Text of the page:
Monday, March 05, 2018

Reason, Science, Humanism, and Progress......

I'm thinking about Pinker's Enlightenment Now: The Case for Reason, Science, Humanism, and Progress....with occasional back-references to The Better Angels of Our Nature. Both are good books, and I find myself wanting to quote them at somebody, or just wishing I'd said that. Still, I'd agree with Bill Gates that he's too dismissive of the dangers of AI; he does not answer my concerns in previous blog posts except to dismiss them as science fiction, which is not much of a dismissal from my point of view. I also think that he's a bit too dismissive of the dangers of resource (e.g. fossil fuel) depletion, and of electric grid collapse. In fact I believe that his kind of systematic "superforecaster" argument does overemphasize trends and underestimates the possibility of fundamental changes in those trends. So it does very very well, much better than normal people or normal experts, at the near term and maybe even the medium term, but if there's an inflection point in the trends then I don't think that he'll see it as well as he thinks.That doesn't mean his conclusions are wrong, but I think there are holes in the argument. There are holes in my optimism. As I wrote in A Principle, a Position, and Part of a Plan...
We may run out of topsoil or groundwater or oil or copper or phosphate, yup, all of these are resources which we're depleting: they are input limits. Or...
  We may drown in our own sewage, smother in our air pollution or be crushed by toppling towers of overloaded landfills: those are output limits. Or...
  We may not reach that point: we may all die in a nuclear war or from CRISPR-based bioterrorism or from a "natural" global pandemic or a Carrington Event (a solar disturbance that could have hit in 2012 but the Sun wasn't aiming for us that time, but it might wipe out the power grid to the extent that we can no longer distribute fossil fuels or food or ourselves, as the cities turn into charnel houses)...there are lots of possible ends to exponential growth. The one I think most about is that:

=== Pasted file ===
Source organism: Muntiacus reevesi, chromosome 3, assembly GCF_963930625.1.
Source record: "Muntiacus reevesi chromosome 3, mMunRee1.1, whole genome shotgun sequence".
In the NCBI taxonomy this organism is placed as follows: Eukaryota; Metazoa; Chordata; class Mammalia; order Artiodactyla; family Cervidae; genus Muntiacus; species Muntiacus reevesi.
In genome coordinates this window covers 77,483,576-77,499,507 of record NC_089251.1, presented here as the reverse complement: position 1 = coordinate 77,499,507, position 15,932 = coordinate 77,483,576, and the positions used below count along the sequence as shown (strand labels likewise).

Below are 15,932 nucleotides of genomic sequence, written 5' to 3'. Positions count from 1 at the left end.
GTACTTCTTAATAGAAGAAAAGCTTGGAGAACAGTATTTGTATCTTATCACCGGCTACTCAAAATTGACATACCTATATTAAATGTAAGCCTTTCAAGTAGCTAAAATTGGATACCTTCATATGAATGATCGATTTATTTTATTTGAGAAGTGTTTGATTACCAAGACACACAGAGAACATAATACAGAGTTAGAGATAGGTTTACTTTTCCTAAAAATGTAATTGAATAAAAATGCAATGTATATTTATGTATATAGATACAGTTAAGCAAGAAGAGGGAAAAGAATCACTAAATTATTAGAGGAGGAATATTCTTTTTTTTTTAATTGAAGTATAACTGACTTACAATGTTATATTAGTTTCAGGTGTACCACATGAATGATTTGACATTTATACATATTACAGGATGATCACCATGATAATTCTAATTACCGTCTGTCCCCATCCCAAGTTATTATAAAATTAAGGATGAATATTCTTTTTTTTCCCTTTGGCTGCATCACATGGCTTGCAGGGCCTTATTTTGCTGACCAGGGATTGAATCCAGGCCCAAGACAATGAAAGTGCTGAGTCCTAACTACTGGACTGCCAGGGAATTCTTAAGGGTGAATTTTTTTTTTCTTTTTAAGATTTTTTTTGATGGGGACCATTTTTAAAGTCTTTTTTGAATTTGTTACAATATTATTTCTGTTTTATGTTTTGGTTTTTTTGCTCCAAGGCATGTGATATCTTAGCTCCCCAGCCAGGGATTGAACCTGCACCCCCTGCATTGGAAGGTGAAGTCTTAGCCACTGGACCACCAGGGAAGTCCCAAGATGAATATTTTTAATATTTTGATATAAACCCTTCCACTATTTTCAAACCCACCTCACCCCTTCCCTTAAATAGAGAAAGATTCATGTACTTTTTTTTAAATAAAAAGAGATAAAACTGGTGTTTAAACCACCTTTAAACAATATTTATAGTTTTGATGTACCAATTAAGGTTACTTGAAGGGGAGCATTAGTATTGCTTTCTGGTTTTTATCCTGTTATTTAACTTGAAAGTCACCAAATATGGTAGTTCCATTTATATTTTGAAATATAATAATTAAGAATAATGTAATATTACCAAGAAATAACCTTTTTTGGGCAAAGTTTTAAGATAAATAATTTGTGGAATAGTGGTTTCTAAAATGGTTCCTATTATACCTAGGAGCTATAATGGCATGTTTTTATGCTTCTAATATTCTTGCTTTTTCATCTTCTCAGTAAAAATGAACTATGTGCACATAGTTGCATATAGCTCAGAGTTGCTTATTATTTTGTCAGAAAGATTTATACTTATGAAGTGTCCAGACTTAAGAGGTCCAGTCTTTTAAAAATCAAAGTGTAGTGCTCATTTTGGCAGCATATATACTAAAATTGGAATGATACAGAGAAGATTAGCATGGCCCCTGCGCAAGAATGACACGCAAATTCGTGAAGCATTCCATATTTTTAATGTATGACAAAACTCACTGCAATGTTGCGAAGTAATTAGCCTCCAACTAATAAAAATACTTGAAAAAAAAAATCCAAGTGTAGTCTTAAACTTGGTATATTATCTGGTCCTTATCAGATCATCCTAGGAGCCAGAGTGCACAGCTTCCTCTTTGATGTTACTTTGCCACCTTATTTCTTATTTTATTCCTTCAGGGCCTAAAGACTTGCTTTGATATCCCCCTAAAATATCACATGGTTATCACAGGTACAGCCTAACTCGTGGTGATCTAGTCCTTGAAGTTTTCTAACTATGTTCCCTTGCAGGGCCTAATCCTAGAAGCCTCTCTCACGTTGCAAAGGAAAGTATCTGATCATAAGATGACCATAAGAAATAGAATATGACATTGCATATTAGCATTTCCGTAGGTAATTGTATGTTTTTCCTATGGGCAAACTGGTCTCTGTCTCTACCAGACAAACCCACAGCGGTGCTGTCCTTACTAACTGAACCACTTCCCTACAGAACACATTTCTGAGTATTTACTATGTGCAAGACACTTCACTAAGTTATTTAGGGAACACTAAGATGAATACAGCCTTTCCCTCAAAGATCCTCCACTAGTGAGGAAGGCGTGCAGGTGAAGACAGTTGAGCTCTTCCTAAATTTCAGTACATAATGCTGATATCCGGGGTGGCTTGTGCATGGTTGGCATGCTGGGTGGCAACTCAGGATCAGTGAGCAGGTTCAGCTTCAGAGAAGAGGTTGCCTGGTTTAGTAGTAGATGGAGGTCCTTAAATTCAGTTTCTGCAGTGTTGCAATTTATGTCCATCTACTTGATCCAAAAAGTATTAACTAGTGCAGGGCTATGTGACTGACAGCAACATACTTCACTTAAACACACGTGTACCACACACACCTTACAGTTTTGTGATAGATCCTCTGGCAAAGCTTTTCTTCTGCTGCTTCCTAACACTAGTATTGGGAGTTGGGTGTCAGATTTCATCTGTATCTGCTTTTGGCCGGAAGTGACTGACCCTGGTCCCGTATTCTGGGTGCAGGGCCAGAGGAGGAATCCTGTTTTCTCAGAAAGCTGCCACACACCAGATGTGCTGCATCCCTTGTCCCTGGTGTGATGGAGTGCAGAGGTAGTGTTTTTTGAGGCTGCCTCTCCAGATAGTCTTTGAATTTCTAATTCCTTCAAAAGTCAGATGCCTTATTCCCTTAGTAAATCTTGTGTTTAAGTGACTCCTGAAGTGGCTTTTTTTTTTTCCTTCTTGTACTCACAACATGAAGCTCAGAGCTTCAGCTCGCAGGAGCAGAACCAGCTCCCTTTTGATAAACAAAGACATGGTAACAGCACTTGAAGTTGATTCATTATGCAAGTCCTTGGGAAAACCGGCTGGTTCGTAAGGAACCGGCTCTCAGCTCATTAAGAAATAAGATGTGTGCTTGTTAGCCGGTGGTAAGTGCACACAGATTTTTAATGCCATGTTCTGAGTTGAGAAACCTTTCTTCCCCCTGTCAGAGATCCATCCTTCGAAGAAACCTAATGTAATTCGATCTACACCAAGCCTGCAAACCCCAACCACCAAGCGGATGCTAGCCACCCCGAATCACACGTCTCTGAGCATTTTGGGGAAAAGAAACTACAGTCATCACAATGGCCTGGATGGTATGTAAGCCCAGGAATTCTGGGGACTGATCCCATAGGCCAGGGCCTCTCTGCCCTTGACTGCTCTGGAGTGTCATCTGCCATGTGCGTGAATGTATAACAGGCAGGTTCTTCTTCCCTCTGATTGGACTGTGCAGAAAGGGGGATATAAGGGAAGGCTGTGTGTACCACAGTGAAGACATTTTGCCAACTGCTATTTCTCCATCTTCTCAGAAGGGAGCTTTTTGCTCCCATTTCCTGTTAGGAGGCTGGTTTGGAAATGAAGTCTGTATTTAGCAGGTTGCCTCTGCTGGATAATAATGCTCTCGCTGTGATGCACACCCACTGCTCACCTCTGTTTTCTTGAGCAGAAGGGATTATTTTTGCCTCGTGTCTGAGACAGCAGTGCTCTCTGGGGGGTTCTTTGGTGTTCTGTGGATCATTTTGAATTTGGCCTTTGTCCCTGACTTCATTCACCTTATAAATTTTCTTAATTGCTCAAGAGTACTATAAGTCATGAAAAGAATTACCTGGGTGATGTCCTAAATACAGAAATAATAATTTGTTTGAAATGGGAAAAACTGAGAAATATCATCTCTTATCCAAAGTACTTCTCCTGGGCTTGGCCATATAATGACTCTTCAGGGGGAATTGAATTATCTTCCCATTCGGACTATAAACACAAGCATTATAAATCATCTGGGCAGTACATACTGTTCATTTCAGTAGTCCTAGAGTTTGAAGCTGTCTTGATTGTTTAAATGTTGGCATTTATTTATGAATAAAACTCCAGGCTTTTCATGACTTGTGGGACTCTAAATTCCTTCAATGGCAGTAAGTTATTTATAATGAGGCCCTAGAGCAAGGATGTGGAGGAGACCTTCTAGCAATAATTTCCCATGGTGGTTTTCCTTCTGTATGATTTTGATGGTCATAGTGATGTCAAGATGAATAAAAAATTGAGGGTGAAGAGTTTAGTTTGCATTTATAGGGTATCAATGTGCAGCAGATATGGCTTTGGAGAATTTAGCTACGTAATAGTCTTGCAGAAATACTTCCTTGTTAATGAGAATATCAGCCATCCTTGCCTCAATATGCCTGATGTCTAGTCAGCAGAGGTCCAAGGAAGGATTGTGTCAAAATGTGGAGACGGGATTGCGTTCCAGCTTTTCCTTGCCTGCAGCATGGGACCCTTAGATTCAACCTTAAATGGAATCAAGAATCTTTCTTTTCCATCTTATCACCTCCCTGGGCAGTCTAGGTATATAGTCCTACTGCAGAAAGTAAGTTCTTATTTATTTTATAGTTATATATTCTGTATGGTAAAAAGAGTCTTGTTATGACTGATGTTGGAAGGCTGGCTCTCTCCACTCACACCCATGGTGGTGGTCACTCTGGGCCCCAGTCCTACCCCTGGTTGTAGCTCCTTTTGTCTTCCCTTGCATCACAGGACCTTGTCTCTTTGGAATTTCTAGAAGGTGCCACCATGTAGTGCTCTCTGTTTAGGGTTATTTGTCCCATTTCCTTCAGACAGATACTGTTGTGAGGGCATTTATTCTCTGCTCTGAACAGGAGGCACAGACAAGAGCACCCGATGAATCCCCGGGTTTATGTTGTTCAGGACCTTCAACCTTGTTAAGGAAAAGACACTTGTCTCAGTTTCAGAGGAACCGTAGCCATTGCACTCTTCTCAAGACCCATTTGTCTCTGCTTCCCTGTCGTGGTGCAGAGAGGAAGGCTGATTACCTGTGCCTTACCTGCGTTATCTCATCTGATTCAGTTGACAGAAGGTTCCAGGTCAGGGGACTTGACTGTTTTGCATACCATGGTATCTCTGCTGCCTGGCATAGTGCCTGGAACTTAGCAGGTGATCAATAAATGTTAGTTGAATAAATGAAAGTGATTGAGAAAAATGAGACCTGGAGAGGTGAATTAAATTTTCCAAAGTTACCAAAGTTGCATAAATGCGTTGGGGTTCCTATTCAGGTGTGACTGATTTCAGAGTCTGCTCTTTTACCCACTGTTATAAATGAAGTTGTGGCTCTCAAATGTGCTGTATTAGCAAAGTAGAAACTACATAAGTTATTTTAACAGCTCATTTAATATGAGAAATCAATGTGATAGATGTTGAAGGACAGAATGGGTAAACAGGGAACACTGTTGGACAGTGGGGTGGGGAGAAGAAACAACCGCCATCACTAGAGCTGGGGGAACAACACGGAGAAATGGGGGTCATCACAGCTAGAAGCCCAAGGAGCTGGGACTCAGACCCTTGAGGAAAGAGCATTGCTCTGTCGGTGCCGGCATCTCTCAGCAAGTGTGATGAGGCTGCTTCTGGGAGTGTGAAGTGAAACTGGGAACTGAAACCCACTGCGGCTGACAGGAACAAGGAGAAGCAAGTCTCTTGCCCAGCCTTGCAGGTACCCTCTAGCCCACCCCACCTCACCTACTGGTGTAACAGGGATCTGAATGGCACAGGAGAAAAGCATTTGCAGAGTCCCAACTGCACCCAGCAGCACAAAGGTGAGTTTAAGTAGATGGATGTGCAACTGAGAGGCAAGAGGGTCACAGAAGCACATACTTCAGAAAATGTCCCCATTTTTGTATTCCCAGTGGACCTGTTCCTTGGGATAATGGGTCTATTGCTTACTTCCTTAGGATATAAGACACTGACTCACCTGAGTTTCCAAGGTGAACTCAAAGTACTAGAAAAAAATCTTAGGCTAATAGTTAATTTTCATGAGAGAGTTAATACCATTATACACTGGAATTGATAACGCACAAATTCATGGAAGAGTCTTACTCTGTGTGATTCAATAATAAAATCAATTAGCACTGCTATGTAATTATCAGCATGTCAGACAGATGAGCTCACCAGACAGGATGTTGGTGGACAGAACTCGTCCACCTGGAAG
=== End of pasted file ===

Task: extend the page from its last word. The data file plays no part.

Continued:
We may develop self-reproducing robotic factories, with or without more-than-human intelligence, which will offer us a chance for immense wealth for everybody..but which may simply wipe out the human race, instead.

I'm thinking about progress, though, relating it to my own experience of the world. It's very real. Back in the 1950s and 60s I was an elementary-school student going through atomic air raid drills just north of Baltimore, and then an elementary student in Mexico when Kennedy was shot, and then a junior-high-schooler worrying about Vietnam and the draft and about my Sunday-school teacher's husband immolating himself on the Pentagon steps as a Vietnam protest, and then a high-schooler listening to the radio about the nearby Baltimore Riots after King's assassination...and still worrying about Vietnam and the draft. The world overall has become a great deal more peaceful, more free, and more moral---and yes, more fair to women and minorities. Pinker's right about that.

Not-so-incidentally, the world overall has also become immensely wealthier in Stuff (and in Information/Education) for the relatively rich and for the relatively poor, the latter being mostly much less poor (in absolute terms) than they were; Pinker's right about that, too; even as population has risen, the number of people in extreme poverty has fallen -- and the proportion of people in extreme poverty has fallen even more. From almost 95% as the Industrial Revolution got going, to more than 70% when I was born, to less than 10% now and still falling. All is not well with the world, a great deal is very far from well, but these trends are very positive and mostly just need to be continued....mostly.

From being a high-school pessimist who did not expect civilization to last into the 21st century, I have gradually turned into an optimist: I now think that these trends more likely than not will be continued. But there's certainly no certainty. I don't mean to suggest that Pinker claims such certainty; he doesn't. In Do Humankind’s Best Days Lie Ahead?: The Munk Debates I was rather depressed by the extent to which his debate opponents,‎ Alain de Botton and Malcolm Gladwell, seemed to resort to straw-man arguments, attacking a "we're inevitably headed for perfection" which he never said at all. He is saying that the Enlightenment ideas have already achieved a great deal of great value, that progress has been Good, and that it can and should be continued. I'd agree with all of that. But I think he seriously underestimates some of the problems.

(Or then again, maybe not.)


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